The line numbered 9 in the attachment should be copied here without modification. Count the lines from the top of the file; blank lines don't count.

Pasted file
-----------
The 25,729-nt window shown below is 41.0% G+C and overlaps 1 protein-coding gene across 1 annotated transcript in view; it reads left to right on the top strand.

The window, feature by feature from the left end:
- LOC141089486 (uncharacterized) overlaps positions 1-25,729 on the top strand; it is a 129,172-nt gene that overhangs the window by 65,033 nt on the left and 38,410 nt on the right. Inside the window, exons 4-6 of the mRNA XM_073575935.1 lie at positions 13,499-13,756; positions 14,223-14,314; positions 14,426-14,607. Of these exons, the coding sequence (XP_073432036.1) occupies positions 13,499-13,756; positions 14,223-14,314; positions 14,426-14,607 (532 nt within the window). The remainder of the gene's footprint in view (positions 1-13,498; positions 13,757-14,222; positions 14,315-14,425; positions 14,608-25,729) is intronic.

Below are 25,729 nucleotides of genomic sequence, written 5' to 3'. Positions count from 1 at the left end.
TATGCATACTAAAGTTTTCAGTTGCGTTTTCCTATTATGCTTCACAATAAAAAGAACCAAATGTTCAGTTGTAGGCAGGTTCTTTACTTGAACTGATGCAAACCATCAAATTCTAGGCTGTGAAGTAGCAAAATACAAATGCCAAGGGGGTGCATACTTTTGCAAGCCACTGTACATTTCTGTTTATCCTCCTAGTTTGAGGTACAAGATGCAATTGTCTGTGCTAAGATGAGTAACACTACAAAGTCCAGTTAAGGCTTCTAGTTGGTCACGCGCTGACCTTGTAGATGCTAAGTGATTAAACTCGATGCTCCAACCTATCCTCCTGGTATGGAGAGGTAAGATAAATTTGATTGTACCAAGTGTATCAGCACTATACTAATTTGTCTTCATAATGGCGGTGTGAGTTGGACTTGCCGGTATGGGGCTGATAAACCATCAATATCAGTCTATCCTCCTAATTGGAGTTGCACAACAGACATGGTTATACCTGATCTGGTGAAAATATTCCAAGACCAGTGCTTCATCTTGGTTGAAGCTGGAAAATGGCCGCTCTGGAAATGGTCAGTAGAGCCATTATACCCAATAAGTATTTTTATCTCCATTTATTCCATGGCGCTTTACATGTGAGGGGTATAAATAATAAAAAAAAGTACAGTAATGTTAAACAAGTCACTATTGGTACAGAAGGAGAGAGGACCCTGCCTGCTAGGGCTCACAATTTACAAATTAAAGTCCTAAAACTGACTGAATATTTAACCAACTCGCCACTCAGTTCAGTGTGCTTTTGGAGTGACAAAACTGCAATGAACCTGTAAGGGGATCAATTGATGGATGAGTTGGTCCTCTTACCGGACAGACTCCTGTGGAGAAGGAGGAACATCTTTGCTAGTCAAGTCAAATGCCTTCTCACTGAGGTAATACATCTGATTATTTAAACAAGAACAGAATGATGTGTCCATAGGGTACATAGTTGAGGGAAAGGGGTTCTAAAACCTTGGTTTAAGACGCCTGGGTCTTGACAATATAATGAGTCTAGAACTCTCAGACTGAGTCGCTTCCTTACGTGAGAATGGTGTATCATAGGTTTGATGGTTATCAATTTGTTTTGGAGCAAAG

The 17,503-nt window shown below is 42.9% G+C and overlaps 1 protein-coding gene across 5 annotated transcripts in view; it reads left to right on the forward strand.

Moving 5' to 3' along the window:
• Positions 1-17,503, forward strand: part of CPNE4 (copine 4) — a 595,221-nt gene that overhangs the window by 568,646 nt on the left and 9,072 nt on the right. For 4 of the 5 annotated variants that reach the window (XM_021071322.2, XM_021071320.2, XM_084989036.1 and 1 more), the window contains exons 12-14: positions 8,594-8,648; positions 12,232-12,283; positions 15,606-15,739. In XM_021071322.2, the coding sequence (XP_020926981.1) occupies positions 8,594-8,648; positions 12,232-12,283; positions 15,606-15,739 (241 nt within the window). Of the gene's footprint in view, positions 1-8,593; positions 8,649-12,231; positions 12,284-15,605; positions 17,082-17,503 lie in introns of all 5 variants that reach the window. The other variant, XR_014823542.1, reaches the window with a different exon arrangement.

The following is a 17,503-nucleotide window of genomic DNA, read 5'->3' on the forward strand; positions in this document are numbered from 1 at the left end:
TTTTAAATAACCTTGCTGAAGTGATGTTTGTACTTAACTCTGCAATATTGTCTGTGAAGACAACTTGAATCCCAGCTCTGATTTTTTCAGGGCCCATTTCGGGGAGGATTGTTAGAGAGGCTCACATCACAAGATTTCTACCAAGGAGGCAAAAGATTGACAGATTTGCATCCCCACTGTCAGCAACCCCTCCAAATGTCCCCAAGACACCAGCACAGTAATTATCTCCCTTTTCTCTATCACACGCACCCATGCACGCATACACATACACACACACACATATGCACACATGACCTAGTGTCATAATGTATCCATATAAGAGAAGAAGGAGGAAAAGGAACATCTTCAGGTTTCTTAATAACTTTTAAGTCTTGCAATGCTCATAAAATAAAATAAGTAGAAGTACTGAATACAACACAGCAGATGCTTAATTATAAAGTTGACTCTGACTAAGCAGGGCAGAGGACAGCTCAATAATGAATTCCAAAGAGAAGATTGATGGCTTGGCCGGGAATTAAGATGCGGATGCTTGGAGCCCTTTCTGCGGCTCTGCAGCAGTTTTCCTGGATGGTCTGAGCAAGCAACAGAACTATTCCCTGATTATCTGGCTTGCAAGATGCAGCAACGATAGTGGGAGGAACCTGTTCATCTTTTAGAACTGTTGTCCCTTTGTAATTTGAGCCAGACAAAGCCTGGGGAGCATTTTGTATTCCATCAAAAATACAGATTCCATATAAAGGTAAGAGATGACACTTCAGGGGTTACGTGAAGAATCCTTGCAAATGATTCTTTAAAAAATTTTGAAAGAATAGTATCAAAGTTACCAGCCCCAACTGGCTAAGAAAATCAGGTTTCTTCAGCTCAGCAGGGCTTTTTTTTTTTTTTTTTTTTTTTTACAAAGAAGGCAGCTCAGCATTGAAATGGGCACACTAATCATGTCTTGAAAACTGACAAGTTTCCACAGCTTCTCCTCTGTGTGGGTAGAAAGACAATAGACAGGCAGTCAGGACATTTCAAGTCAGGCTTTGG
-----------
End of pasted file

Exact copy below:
The following is a 17,503-nucleotide window of genomic DNA, read 5'->3' on the forward strand; positions in this document are numbered from 1 at the left end: